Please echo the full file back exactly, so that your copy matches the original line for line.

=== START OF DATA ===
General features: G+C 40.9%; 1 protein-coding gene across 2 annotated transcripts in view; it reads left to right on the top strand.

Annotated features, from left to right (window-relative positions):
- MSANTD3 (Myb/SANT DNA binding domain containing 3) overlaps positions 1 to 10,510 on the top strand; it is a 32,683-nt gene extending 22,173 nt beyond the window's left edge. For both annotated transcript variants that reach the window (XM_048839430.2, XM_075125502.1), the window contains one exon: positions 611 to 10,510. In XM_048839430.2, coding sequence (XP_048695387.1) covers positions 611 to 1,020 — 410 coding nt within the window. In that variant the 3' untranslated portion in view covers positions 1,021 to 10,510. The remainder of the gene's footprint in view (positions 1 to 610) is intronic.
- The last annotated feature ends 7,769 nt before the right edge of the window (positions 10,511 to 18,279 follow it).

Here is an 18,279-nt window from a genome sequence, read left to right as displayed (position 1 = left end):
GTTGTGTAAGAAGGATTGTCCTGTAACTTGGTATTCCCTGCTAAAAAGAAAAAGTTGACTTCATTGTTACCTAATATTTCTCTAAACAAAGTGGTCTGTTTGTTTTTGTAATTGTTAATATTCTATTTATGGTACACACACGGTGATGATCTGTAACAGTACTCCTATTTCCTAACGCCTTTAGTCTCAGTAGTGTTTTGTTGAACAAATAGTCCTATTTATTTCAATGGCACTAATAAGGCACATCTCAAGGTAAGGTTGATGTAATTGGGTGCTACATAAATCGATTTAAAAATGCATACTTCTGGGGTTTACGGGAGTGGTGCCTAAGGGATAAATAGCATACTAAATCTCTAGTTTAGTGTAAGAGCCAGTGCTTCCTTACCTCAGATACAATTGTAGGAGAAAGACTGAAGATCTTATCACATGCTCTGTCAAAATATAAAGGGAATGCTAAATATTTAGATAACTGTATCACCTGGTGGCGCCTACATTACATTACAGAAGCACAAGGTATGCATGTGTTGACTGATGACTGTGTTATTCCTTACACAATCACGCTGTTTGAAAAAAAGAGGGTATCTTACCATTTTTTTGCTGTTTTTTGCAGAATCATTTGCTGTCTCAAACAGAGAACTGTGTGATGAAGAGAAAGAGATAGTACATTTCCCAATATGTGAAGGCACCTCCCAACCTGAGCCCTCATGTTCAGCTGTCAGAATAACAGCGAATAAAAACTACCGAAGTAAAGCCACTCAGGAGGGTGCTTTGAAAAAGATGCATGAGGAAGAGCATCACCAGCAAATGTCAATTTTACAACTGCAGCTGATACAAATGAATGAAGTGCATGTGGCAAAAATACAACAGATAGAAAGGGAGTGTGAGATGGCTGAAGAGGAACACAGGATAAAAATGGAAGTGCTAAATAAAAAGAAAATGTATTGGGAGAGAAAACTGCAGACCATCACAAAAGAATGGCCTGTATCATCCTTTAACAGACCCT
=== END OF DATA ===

General features: G+C 40.9%; 1 protein-coding gene across 2 annotated transcripts in view; it reads left to right on the top strand.

Annotated features, from left to right (window-relative positions):
- MSANTD3 (Myb/SANT DNA binding domain containing 3) overlaps positions 1 to 10,510 on the top strand; it is a 32,683-nt gene extending 22,173 nt beyond the window's left edge. For both annotated transcript variants that reach the window (XM_048839430.2, XM_075125502.1), the window contains one exon: positions 611 to 10,510. In XM_048839430.2, coding sequence (XP_048695387.1) covers positions 611 to 1,020 — 410 coding nt within the window. In that variant the 3' untranslated portion in view covers positions 1,021 to 10,510. The remainder of the gene's footprint in view (positions 1 to 610) is intronic.
- The last annotated feature ends 7,769 nt before the right edge of the window (positions 10,511 to 18,279 follow it).

Here is an 18,279-nt window from a genome sequence, read left to right as displayed (position 1 = left end):
GTTGTGTAAGAAGGATTGTCCTGTAACTTGGTATTCCCTGCTAAAAAGAAAAAGTTGACTTCATTGTTACCTAATATTTCTCTAAACAAAGTGGTCTGTTTGTTTTTGTAATTGTTAATATTCTATTTATGGTACACACACGGTGATGATCTGTAACAGTACTCCTATTTCCTAACGCCTTTAGTCTCAGTAGTGTTTTGTTGAACAAATAGTCCTATTTATTTCAATGGCACTAATAAGGCACATCTCAAGGTAAGGTTGATGTAATTGGGTGCTACATAAATCGATTTAAAAATGCATACTTCTGGGGTTTACGGGAGTGGTGCCTAAGGGATAAATAGCATACTAAATCTCTAGTTTAGTGTAAGAGCCAGTGCTTCCTTACCTCAGATACAATTGTAGGAGAAAGACTGAAGATCTTATCACATGCTCTGTCAAAATATAAAGGGAATGCTAAATATTTAGATAACTGTATCACCTGGTGGCGCCTACATTACATTACAGAAGCACAAGGTATGCATGTGTTGACTGATGACTGTGTTATTCCTTACACAATCACGCTGTTTGAAAAAAAGAGGGTATCTTACCATTTTTTTGCTGTTTTTTGCAGAATCATTTGCTGTCTCAAACAGAGAACTGTGTGATGAAGAGAAAGAGATAGTACATTTCCCAATATGTGAAGGCACCTCCCAACCTGAGCCCTCATGTTCAGCTGTCAGAATAACAGCGAATAAAAACTACCGAAGTAAAGCCACTCAGGAGGGTGCTTTGAAAAAGATGCATGAGGAAGAGCATCACCAGCAAATGTCAATTTTACAACTGCAGCTGATACAAATGAATGAAGTGCATGTGGCAAAAATACAACAGATAGAAAGGGAGTGTGAGATGGCTGAAGAGGAACACAGGATAAAAATGGAAGTGCTAAATAAAAAGAAAATGTATTGGGAGAGAAAACTGCAGACCATCACAAAAGAATGGCCTGTATCATCCTTTAACAGACCCT